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Meri Pyaari Bindu review: Evokes nostalgia, but doesn't recreate the magic of classic romance

Release Date: 12 May 2017 / 02hr 25min

Cinestaan Rating

Suparna Thombare

Director Akshay Roy uses the music very effectively, but the narration drifts and loses steam as it progresses.

Abhimanyu Roy (Ayushmann Khurrana) is a successful Hindi pulp fiction writer based in Mumbai, who develops a writer's block as he sets out to write a love story. When he is forced to visit his parents in Kolkata, Bubla, as he is fondly called by his close ones, is forced to confront the memories of his neighbour, friend and childhood sweetheart Bindu. He is still hung up on her and as he begins to put his feelings down on paper, he begins to experience a catharsis.

He starts writing a novel titled Meri Pyari Bindu, and the story begins to move between the present and flashbacks to his love story with Bindu over the years, from the time they first met as kids in 1983. 

Abhimanyu and Bindu's world is sweet and nostalgic, laced with some classic songs and the beautiful music by Sachin-Jigar, interspersed with Chopra's lovely vocals.

If you've grown up in the 1990s and transitioned into the 2000s, the radio, cassettes and mix-tapes, hand-written letters, the lack of cell phones, missed calls on landlines, old Hindi classics, Shah Rukh Khan and his dialogues, are all elements you will connect with. Meri Pyaari Bindu is also a story that is relatable — how we drift apart from our childhood friends or crushes as career takes us to different cities and life comes in between as we grow up.

Khurrana is lovable as Abhimanyu. His character development is subtle and he has right amount of earnestness for you to feel for his character. Since the story is mainly from his point of view, one sees Bindu from a certain perspective and probably not for what she really is.

Chopra brings the right amount of effervescence and emotion to Bindu, who is often flippant and impulsive, haunted by the dysfuntional relationship of her parents (which works as the depiction is understated). Despite being away from the big screen for a long time, Chopra is in good form, but her character is just not interesting enough for us to fall in love with like Abhimanyu has. One also hopes to see Chopra in a different mould soon as this could get repetitive in the near future.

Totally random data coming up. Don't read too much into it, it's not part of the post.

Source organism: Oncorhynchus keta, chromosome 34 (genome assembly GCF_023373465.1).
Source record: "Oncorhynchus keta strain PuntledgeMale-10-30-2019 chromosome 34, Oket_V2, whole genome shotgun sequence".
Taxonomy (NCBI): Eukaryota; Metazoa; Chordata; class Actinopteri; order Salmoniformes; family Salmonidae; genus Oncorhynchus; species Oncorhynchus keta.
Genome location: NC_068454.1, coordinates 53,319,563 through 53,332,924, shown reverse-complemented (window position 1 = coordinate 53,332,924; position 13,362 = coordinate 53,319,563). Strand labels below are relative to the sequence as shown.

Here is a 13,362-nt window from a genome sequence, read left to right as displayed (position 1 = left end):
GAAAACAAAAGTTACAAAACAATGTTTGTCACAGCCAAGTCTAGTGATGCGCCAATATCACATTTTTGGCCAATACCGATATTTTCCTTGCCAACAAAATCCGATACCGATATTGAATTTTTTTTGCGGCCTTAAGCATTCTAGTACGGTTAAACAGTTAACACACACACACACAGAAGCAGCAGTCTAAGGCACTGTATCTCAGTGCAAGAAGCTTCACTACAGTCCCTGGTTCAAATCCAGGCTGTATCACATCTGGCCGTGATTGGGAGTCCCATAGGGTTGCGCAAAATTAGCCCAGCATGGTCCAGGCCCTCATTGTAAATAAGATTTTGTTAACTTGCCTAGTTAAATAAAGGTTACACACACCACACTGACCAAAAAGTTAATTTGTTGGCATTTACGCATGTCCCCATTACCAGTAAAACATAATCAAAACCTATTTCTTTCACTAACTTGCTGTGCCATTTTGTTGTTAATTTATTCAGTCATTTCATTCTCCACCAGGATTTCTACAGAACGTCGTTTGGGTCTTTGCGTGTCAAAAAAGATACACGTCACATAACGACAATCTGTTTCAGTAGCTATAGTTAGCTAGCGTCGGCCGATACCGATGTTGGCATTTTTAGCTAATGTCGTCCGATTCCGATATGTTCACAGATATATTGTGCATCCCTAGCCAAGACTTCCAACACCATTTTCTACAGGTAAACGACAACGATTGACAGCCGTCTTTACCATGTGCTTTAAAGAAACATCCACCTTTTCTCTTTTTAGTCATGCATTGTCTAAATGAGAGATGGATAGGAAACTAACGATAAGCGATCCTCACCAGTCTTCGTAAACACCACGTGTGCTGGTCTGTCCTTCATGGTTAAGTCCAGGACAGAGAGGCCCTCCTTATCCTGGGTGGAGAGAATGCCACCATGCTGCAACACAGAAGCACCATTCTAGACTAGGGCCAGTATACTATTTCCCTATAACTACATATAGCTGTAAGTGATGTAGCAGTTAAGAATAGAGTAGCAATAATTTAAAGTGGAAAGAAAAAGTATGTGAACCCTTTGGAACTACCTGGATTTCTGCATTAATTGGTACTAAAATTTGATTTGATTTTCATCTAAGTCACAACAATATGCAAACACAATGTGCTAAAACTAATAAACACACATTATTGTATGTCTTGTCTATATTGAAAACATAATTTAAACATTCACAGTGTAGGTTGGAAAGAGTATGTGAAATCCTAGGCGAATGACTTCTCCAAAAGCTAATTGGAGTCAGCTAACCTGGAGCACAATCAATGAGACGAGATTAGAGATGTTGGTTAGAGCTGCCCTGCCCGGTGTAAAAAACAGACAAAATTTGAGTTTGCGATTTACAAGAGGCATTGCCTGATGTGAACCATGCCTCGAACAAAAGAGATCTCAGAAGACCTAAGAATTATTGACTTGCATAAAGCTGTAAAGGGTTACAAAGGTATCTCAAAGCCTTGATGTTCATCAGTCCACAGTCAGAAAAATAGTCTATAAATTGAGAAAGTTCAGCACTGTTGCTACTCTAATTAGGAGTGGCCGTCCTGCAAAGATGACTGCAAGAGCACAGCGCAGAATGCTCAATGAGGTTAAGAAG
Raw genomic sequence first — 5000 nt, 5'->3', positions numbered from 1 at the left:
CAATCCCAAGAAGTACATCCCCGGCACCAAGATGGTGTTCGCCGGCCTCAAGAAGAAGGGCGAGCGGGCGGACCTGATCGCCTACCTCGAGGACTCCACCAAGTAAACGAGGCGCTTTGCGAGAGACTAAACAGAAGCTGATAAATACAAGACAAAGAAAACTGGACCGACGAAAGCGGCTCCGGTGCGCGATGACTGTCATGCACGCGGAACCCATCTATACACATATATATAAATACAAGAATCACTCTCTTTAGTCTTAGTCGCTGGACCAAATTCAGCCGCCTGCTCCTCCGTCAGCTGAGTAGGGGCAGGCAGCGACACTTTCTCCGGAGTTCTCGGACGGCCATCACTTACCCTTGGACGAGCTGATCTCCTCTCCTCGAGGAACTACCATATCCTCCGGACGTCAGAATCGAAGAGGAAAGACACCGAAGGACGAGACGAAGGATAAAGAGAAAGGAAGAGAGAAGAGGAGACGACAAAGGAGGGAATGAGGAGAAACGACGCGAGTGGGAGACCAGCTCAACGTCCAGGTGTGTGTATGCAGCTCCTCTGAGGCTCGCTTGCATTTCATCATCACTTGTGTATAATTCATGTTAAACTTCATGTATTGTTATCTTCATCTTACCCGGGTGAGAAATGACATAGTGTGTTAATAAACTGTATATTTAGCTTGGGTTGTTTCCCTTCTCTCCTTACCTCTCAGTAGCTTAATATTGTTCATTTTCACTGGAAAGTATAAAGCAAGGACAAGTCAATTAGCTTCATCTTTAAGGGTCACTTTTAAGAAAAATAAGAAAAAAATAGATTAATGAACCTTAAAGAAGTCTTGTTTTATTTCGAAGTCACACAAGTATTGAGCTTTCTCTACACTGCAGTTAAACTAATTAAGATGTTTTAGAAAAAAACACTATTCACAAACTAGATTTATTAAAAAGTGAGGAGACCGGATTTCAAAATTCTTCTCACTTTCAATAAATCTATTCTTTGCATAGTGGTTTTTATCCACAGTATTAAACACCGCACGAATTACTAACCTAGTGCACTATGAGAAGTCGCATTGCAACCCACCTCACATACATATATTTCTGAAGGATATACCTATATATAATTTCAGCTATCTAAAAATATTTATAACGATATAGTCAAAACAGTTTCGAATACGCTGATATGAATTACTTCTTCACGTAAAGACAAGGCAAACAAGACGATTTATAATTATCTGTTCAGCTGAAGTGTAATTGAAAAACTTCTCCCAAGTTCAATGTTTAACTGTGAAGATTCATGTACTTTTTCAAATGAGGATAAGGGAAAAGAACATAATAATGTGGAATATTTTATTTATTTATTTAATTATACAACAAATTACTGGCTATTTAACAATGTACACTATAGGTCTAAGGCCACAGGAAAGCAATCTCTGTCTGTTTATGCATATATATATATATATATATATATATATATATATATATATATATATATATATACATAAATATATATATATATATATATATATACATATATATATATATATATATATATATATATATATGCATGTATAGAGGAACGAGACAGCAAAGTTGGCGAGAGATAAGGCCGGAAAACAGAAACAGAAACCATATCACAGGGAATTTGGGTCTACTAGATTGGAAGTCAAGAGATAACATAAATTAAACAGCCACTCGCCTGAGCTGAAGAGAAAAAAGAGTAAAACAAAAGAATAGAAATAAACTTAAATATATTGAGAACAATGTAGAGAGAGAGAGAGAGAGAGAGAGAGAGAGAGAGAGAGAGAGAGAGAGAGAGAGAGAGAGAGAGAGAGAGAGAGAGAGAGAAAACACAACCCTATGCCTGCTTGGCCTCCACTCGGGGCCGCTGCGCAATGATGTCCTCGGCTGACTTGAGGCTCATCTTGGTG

Aparajita Adhya and Rajatava Datta are brilliant as Abhimanyu’s parents. The rest of Abhimanyu's boisterous family is also delightful, adding the right support to his story. 

What mars the film is that despite all the sweet charm, the film seems to just drift, which is not necessarily a bad thing if done well, but here you start losing interest in how the story is unfolding or how the lovers are going to end up. The ending though is apt and more realistic than many of Yash Raj Films' romcoms.

It is interesting how Abhimanyu and Bindu's life ends up getting reversed — while Abhimanyu, who dreams of a simple life with two kids ends up becoming a successful writer, Bindu, who dreamed of being a famous singer, ends up in a completely opposite space. 

At the end of the film, Bindu says that if she had written the story of Abhimanyu's novel, Meri Pyaari Bindu, it would have been very different, but she likes his version more. That's what you feel when you leave the theatre — director Akshay Roy's story is lovely and his world is beautiful, but we would have loved it if he had told it in a way that we would feel a lot more involved with these lovers and feel for their romance. 

Reviewed by Suparna Thombare